November 27, 2017

**<suraeNoether>** anyway, agenda for the day: 1) Greetings, 2) Sarang's work 3) my work 4) open discussion. The new zksnark paper will presumably take up some of 4. :P

**<suraeNoether>** 1) is done i guess. :\

**<suraeNoether>** 2) Sarang want to bring us up to speed?

**<sarang>** roger

**<sarang>** I have working code for both linear and logarithmic bulletproofs that tests correctly

**<sarang>** I'm finishing up a few small optimizations to reduce the curve op count

**<suraeNoether>** nice

**<sarang>** and then it'll be ready for C++

**<sarang>** moneromooo already has the linear version up and running

**<suraeNoether>** fantastic!

**<sarang>** That's been my big project

**<suraeNoether>** page 8 of the new zksnark paper talks about dot product proof protocols

**<sarang>** orly

**<sarang>** That's the big shiny toy of bulletproofs

**<suraeNoether>** literally caught my eye

**<suraeNoether>** or rather

**<suraeNoether>** metaphorically? well

**<suraeNoether>** anyway, my point is i have done nothing but skim the paper (in the past 10 minutes) and that popped out at me

**<suraeNoether>** you have also been helping me on multisig, as well, don't discount that

**<sarang>** I shan't

**<suraeNoether>** anything else?

**<suraeNoether>** gratz on getting it working

**<sarang>** Thanks to everyone who offered support in the most recent fund drive

**<sarang>** I remain humbled

**<suraeNoether>** thank you, sarang! thanks again

*** sarang** takes a small bow

**<suraeNoether>** As for my work, I've been working on the multisig paper, which is intended to 1) present a formal model of our threshold ringct, and 2) show how our current implementation compares to that formal model. there are differences that i'm hunting down one by one

**<suraeNoether>** JollyMort[m] has found several already, and we've been having discussions about it the past few days

**<suraeNoether>** That has represented the vast majority of my time

**<suraeNoether>** In addition to that, I believe I may have a problematic example case of SPECTRE. the original authors sweep my concern aside, but i wanted to bring it up and see if anyone had any thoughts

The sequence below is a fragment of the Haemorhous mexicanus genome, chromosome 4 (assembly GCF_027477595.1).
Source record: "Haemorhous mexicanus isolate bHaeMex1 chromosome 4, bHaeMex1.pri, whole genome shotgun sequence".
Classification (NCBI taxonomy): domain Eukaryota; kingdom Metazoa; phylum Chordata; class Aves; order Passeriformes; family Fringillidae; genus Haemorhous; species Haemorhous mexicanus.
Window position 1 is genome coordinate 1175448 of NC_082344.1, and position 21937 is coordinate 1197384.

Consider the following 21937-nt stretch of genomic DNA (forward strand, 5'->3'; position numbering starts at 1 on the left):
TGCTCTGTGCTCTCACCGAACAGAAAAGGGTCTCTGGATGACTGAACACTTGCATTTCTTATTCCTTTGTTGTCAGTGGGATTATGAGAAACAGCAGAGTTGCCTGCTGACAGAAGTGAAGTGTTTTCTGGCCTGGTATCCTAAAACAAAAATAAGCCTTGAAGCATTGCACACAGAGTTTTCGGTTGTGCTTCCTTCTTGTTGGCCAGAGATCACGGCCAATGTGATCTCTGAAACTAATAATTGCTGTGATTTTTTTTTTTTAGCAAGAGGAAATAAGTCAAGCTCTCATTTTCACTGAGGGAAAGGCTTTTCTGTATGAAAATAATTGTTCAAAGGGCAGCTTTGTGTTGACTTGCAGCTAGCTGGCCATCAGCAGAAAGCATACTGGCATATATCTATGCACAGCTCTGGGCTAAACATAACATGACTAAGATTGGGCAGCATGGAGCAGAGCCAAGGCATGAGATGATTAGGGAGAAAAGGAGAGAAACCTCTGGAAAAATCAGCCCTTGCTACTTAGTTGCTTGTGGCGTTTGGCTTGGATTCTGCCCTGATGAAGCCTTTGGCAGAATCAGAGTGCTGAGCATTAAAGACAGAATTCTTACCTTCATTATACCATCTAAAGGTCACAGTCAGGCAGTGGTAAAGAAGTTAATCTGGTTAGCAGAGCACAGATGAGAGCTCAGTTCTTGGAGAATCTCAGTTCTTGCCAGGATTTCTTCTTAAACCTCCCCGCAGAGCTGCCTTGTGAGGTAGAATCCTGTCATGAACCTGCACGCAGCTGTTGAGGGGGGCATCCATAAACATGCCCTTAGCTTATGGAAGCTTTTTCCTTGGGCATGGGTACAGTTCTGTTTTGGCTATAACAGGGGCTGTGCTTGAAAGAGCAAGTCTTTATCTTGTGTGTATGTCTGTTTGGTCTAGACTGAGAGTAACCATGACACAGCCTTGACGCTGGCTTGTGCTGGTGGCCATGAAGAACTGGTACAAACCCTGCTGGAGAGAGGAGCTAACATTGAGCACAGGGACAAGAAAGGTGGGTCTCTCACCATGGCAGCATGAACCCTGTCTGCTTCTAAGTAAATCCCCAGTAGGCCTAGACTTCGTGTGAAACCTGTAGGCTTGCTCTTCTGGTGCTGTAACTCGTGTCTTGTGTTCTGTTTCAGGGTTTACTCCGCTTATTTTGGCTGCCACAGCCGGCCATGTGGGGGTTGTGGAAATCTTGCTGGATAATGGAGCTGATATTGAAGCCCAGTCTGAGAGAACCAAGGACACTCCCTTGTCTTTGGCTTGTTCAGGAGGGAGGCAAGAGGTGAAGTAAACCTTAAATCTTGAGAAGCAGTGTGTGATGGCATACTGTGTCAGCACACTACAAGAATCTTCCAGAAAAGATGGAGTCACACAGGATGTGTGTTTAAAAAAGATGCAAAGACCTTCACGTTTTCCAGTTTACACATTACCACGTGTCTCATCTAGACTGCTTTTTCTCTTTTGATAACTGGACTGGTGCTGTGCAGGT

**<sarang>** I'm intrigued

**<suraeNoether>** if two transactions using the same input are relayed nearly simultaneously, they will find their way into two separate blocks. they will appear as conflicting transactions until the spectre algorithm arranges one block to precede the other

**<suraeNoether>** or stay conflicting forever if spectre can never linearly order them

**<suraeNoether>** this can happen with a simple example of a "mostly linear" blockchain, except with a single block in the chain replaced with a pair of blocks like a diamond shape:

**<suraeNoether>** ___\/\___

**<suraeNoether>** \/

**<suraeNoether>** something that looks like that

**<suraeNoether>** then any transactions that conflict in the pair of non-linearly-ordered blocks will appear to conflict forever

**<suraeNoether>** this allows a clumsy user who re-sends a transaction twice becuase he's foolish to lose his funds.

**<sarang>** Can we back this up with a simulation?

**<suraeNoether>** i mean, we could, but there's a solid chain of lemmas that lead to a theorem i can write up later if you like

**<suraeNoether>** using the theorems about how rapidly sets in spectre get finalized

**<sarang>** Even better

**<sarang>** *lemmata

**<suraeNoether>** now, the spectre authors said "the only reason someone would relay two transactions like this is to attempt a double spend, so it's okay that the funds are lost."

**<sarang>** lolwut

**<suraeNoether>** well

**<suraeNoether>** the idea is that htey are *two* transactions with valid signatures using the same input

**<suraeNoether>** or rather, using at least one of the same inputs

**<suraeNoether>** so by definition, it's a double spend

**<suraeNoether>** and i can't really think of a scenario where someone would compute two signatures separately like that, then relay them nearly simultaneously like that… on accident

**<suraeNoether>** BUT

**<suraeNoether>** it's enough of a leap for me to be concerned

**<suraeNoether>** moreover

**<suraeNoether>** i'm not sure if that sort of "double spend implies money lost forever instead of "eventually one of the two spends is accepted."

**<suraeNoether>** and what's really crazy

**<suraeNoether>** is that if block arrival times are very fast, like 10/s as in the original spectre paper… this problem is solved *with high probability*

**<suraeNoether>** so, that's where SPECTRE is sitting.

**<suraeNoether>** and lastly, my viewkey proposal

**<suraeNoether>** s/lost forever/lost forever" philosophy instead of…

**<scoobybejesus>** I own address A, B, and C. I simultaneously send the same output as an input in txns A ->** B and A ->** C. Free coins? Or B and C each now have unspendable outputs?

**<suraeNoether>** a miner would see two conflicting transactions, so neither would be considered valid

**<suraeNoether>** and constructing another transaction later A->**D will also be considered invalid
**<scoobybejesus>** Ah. Thanks.

Post tags : Cryptography, Monero Research Lab